say, and addiction is up at home.

The nightly accounting of deaths associated with the drug fight has 
made public security the No. 1 issue among Mexicans in recent months, 
overtaking unemployment and the lackluster economy, according to a 
public opinion survey by the Televisa TV network.

Tourism to the Texas-Mexico border is down. For Mexican critics of 
the policy, an upside is hard to find.

Even the U.S. State Department acknowledges that not much has changed.

"Despite its intense law enforcement efforts, Mexico is the leading 
transit country for cocaine and a major producer of heroin, 
methamphetamine, and marijuana destined for U.S. markets," said the 
2005 International Narcotics Control Strategy Report.

Further, it acknowledged: "As a result of the huge traffic in drugs, 
Mexican criminal organizations dominate operations, controlling most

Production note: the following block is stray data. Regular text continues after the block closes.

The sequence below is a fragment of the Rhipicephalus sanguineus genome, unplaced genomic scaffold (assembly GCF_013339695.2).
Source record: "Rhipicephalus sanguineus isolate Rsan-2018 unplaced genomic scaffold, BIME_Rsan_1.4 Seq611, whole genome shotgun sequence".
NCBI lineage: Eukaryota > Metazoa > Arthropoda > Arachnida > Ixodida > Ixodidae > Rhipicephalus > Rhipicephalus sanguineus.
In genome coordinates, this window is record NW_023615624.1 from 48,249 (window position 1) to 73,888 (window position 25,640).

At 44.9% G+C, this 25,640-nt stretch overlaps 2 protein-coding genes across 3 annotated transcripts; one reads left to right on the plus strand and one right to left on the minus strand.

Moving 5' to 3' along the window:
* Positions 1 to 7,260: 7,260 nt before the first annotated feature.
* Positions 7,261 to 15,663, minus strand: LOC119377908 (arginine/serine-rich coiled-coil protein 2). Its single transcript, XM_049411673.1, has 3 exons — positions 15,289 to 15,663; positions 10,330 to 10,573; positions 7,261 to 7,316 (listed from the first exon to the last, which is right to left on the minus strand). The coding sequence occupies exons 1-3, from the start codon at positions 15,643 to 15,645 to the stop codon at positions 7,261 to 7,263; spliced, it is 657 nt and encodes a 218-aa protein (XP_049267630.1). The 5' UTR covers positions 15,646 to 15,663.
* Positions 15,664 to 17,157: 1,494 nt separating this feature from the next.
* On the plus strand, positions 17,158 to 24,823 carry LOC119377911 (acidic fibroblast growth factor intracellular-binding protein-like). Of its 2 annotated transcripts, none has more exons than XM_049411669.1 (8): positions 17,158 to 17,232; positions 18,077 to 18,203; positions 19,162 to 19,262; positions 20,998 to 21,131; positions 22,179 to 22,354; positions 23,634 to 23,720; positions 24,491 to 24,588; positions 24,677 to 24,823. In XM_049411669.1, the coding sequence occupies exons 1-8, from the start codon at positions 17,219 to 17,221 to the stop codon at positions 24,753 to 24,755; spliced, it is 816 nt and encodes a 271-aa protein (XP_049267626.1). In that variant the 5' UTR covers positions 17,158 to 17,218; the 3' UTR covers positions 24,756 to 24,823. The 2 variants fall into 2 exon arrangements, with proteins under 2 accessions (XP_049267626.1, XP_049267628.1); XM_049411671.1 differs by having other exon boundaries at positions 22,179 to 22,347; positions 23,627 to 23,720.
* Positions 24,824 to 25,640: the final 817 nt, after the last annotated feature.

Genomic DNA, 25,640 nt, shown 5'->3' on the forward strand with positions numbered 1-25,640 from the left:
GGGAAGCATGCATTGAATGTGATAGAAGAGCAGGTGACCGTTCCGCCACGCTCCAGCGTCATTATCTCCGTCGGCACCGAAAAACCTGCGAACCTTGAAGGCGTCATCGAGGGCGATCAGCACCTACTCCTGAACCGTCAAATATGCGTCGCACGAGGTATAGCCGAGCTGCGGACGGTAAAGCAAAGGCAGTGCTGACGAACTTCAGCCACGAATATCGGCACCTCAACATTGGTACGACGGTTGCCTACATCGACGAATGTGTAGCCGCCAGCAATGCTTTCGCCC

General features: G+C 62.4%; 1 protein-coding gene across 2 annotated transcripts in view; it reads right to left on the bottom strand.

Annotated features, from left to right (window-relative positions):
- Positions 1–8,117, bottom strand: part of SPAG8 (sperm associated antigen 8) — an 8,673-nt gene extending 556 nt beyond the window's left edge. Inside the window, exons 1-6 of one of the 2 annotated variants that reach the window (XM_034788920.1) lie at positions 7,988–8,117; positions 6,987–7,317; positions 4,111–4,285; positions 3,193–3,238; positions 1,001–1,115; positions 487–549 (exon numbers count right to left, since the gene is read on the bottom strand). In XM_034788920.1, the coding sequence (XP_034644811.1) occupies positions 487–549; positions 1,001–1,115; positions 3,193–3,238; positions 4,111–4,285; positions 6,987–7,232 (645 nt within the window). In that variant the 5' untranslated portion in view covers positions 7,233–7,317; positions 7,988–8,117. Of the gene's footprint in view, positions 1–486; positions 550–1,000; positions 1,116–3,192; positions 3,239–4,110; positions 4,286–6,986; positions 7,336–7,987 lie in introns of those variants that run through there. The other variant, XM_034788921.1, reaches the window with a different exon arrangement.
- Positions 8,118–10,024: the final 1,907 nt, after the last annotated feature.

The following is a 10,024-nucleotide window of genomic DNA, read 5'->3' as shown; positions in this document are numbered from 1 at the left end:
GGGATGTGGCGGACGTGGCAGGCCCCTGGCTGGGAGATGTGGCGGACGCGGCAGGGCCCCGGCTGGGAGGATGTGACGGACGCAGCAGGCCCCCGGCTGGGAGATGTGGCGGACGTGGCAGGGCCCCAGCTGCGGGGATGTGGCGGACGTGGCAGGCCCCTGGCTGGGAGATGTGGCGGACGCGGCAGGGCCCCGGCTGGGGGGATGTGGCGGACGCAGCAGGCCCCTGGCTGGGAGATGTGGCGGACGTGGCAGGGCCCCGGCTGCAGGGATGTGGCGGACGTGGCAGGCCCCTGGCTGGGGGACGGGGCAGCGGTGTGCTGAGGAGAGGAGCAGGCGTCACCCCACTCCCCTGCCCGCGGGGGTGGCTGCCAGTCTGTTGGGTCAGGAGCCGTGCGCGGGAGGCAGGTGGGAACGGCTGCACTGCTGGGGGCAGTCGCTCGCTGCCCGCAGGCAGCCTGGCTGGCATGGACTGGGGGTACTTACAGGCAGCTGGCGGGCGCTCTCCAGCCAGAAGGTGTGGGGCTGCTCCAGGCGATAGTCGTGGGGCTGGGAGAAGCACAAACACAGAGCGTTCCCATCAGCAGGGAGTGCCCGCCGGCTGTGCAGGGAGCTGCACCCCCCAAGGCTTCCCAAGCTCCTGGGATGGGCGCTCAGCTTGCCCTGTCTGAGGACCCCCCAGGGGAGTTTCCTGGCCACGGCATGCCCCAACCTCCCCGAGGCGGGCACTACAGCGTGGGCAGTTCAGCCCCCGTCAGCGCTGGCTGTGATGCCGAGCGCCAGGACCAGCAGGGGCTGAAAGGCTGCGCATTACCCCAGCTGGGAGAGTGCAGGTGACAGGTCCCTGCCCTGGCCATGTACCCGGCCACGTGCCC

of the thirteen primary drug distribution centers in the U.S. The 
violence of warring Mexican cartels has spilled over the border from 
Mexico to U.S. sites on the other side."

Comprehensive Plan

Some critics say the two countries need a more comprehensive 
anti-drug policy that focuses on demand as well as supply.

"The policy is working in part, in the sense that we are catching and 
arresting the drug lords," said Sigrid Arzt of the nongovernmental 
organization Democracy, Human Rights and Security. "The problem is 
that the policy has focused on beheading the cartels without 
additional strategies to deal with consumption and things the U.S. 
should do in its own territory, such as decreasing the market.

"There will always be someone in line to succeed these drug kingpins. 
I mean, this is a huge economic business."

Mexico's anti-drug policy should incorporate "prevention, education 
and information," said Ms. Arzt, founder and partner in the 
organization. She said the government must do a better job of 
explaining to Mexicans why the drug problem is such a serious issue.

"People hear that drugs is a national security problem," she said,